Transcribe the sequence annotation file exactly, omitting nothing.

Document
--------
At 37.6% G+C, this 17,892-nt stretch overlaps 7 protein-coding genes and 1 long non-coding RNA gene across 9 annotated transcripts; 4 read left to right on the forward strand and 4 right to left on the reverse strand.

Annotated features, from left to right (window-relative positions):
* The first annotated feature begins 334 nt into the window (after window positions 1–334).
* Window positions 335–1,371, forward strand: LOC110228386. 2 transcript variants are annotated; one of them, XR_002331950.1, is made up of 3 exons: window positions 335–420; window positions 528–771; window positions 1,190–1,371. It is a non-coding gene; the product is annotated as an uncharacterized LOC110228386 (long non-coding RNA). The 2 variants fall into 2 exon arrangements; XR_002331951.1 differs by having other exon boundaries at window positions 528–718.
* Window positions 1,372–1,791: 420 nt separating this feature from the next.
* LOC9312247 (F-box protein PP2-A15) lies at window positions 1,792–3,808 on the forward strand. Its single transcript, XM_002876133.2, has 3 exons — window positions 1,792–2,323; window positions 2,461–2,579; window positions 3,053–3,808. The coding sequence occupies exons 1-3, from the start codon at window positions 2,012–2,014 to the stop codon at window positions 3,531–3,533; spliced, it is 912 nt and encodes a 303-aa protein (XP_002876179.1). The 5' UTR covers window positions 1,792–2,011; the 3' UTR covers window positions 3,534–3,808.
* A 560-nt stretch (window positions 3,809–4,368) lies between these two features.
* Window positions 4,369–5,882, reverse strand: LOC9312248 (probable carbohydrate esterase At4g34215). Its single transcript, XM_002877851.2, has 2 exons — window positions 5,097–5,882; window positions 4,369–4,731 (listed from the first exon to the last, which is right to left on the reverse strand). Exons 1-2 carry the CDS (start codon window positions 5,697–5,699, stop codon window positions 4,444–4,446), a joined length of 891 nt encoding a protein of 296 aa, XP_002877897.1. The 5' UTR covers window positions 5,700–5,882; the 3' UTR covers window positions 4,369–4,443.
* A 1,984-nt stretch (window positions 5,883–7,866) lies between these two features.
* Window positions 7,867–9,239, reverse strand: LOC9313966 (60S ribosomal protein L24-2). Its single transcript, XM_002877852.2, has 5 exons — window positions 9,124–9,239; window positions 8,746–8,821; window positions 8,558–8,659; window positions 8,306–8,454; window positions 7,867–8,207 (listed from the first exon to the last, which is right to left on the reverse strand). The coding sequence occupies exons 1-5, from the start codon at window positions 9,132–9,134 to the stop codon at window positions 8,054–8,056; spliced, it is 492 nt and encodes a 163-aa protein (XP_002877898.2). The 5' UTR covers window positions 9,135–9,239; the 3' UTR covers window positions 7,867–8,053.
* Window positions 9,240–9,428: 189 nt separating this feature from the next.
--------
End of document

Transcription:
At 37.6% G+C, this 17,892-nt stretch overlaps 7 protein-coding genes and 1 long non-coding RNA gene across 9 annotated transcripts; 4 read left to right on the forward strand and 4 right to left on the reverse strand.

Annotated features, from left to right (window-relative positions):
* The first annotated feature begins 334 nt into the window (after window positions 1–334).
* Window positions 335–1,371, forward strand: LOC110228386. 2 transcript variants are annotated; one of them, XR_002331950.1, is made up of 3 exons: window positions 335–420; window positions 528–771; window positions 1,190–1,371. It is a non-coding gene; the product is annotated as an uncharacterized LOC110228386 (long non-coding RNA). The 2 variants fall into 2 exon arrangements; XR_002331951.1 differs by having other exon boundaries at window positions 528–718.
* Window positions 1,372–1,791: 420 nt separating this feature from the next.
* LOC9312247 (F-box protein PP2-A15) lies at window positions 1,792–3,808 on the forward strand. Its single transcript, XM_002876133.2, has 3 exons — window positions 1,792–2,323; window positions 2,461–2,579; window positions 3,053–3,808. The coding sequence occupies exons 1-3, from the start codon at window positions 2,012–2,014 to the stop codon at window positions 3,531–3,533; spliced, it is 912 nt and encodes a 303-aa protein (XP_002876179.1). The 5' UTR covers window positions 1,792–2,011; the 3' UTR covers window positions 3,534–3,808.
* A 560-nt stretch (window positions 3,809–4,368) lies between these two features.
* Window positions 4,369–5,882, reverse strand: LOC9312248 (probable carbohydrate esterase At4g34215). Its single transcript, XM_002877851.2, has 2 exons — window positions 5,097–5,882; window positions 4,369–4,731 (listed from the first exon to the last, which is right to left on the reverse strand). Exons 1-2 carry the CDS (start codon window positions 5,697–5,699, stop codon window positions 4,444–4,446), a joined length of 891 nt encoding a protein of 296 aa, XP_002877897.1. The 5' UTR covers window positions 5,700–5,882; the 3' UTR covers window positions 4,369–4,443.
* A 1,984-nt stretch (window positions 5,883–7,866) lies between these two features.
* Window positions 7,867–9,239, reverse strand: LOC9313966 (60S ribosomal protein L24-2). Its single transcript, XM_002877852.2, has 5 exons — window positions 9,124–9,239; window positions 8,746–8,821; window positions 8,558–8,659; window positions 8,306–8,454; window positions 7,867–8,207 (listed from the first exon to the last, which is right to left on the reverse strand). The coding sequence occupies exons 1-5, from the start codon at window positions 9,132–9,134 to the stop codon at window positions 8,054–8,056; spliced, it is 492 nt and encodes a 163-aa protein (XP_002877898.2). The 5' UTR covers window positions 9,135–9,239; the 3' UTR covers window positions 7,867–8,053.
* Window positions 9,240–9,428: 189 nt separating this feature from the next.